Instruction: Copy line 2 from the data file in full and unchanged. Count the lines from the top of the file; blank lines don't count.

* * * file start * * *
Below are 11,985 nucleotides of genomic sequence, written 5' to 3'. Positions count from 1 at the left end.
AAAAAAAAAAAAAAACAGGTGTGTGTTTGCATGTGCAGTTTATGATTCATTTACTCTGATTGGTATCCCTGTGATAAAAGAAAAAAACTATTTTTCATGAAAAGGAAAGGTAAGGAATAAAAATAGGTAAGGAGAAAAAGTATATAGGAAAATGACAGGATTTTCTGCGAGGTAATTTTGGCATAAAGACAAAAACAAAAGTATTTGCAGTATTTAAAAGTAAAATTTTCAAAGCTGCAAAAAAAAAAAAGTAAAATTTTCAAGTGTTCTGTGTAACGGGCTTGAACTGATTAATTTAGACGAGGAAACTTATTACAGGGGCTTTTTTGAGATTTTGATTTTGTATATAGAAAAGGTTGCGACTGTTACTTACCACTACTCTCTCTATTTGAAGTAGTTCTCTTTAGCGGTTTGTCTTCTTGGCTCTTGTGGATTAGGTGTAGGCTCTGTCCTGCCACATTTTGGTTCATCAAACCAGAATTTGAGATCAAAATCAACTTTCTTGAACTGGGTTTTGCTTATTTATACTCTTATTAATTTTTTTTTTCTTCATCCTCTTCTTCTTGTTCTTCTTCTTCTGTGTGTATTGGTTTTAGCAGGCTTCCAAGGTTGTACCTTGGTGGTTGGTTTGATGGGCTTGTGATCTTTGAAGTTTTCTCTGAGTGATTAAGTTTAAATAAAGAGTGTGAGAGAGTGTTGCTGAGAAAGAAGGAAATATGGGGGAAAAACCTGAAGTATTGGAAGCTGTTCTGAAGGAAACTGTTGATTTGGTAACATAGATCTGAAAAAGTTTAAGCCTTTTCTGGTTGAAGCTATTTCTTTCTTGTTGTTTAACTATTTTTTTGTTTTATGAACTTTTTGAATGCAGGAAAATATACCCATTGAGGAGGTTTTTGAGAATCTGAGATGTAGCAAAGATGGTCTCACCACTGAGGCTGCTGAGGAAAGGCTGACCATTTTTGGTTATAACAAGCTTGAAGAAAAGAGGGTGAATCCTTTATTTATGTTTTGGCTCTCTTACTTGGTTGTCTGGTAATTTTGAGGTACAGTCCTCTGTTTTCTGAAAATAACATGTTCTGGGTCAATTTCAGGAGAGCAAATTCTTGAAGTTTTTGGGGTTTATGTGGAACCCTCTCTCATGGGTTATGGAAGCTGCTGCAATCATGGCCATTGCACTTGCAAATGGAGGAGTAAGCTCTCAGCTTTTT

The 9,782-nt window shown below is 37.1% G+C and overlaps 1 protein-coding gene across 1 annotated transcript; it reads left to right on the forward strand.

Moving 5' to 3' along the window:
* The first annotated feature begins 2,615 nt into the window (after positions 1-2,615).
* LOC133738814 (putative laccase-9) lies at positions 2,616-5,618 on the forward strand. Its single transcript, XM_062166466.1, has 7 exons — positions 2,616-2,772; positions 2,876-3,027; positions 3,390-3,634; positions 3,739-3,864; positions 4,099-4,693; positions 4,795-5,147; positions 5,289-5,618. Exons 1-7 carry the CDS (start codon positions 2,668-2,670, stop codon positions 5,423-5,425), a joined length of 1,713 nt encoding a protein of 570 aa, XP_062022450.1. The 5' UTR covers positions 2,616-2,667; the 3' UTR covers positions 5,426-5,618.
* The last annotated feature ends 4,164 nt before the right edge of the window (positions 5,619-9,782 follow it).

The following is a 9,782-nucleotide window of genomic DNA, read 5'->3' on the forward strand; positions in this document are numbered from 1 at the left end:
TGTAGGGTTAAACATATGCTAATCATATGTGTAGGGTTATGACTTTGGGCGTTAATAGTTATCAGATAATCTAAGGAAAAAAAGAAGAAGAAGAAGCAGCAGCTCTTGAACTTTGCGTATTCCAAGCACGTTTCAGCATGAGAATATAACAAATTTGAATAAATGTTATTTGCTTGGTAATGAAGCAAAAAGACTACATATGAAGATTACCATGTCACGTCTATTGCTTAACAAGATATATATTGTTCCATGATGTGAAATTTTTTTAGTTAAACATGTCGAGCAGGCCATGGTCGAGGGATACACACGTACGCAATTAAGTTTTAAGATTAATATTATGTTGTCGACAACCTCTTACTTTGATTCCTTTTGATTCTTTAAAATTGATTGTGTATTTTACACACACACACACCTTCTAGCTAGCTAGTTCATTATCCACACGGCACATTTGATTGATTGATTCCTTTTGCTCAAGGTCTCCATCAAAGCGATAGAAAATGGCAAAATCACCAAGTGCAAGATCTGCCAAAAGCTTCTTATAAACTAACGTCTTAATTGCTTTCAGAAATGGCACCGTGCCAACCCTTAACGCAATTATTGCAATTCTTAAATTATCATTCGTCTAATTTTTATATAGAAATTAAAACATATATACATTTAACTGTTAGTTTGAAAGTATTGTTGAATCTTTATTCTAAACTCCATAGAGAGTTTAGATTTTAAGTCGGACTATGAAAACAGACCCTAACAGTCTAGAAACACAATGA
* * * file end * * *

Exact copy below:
AAAAAAAAAAAAAAACAGGTGTGTGTTTGCATGTGCAGTTTATGATTCATTTACTCTGATTGGTATCCCTGTGATAAAAGAAAAAAACTATTTTTCATGAAAAGGAAAGGTAAGGAATAAAAATAGGTAAGGAGAAAAAGTATATAGGAAAATGACAGGATTTTCTGCGAGGTAATTTTGGCATAAAGACAAAAACAAAAGTATTTGCAGTATTTAAAAGTAAAATTTTCAAAGCTGCAAAAAAAAAAAAGTAAAATTTTCAAGTGTTCTGTGTAACGGGCTTGAACTGATTAATTTAGACGAGGAAACTTATTACAGGGGCTTTTTTGAGATTTTGATTTTGTATATAGAAAAGGTTGCGACTGTTACTTACCACTACTCTCTCTATTTGAAGTAGTTCTCTTTAGCGGTTTGTCTTCTTGGCTCTTGTGGATTAGGTGTAGGCTCTGTCCTGCCACATTTTGGTTCATCAAACCAGAATTTGAGATCAAAATCAACTTTCTTGAACTGGGTTTTGCTTATTTATACTCTTATTAATTTTTTTTTTCTTCATCCTCTTCTTCTTGTTCTTCTTCTTCTGTGTGTATTGGTTTTAGCAGGCTTCCAAGGTTGTACCTTGGTGGTTGGTTTGATGGGCTTGTGATCTTTGAAGTTTTCTCTGAGTGATTAAGTTTAAATAAAGAGTGTGAGAGAGTGTTGCTGAGAAAGAAGGAAATATGGGGGAAAAACCTGAAGTATTGGAAGCTGTTCTGAAGGAAACTGTTGATTTGGTAACATAGATCTGAAAAAGTTTAAGCCTTTTCTGGTTGAAGCTATTTCTTTCTTGTTGTTTAACTATTTTTTTGTTTTATGAACTTTTTGAATGCAGGAAAATATACCCATTGAGGAGGTTTTTGAGAATCTGAGATGTAGCAAAGATGGTCTCACCACTGAGGCTGCTGAGGAAAGGCTGACCATTTTTGGTTATAACAAGCTTGAAGAAAAGAGGGTGAATCCTTTATTTATGTTTTGGCTCTCTTACTTGGTTGTCTGGTAATTTTGAGGTACAGTCCTCTGTTTTCTGAAAATAACATGTTCTGGGTCAATTTCAGGAGAGCAAATTCTTGAAGTTTTTGGGGTTTATGTGGAACCCTCTCTCATGGGTTATGGAAGCTGCTGCAATCATGGCCATTGCACTTGCAAATGGAGGAGTAAGCTCTCAGCTTTTT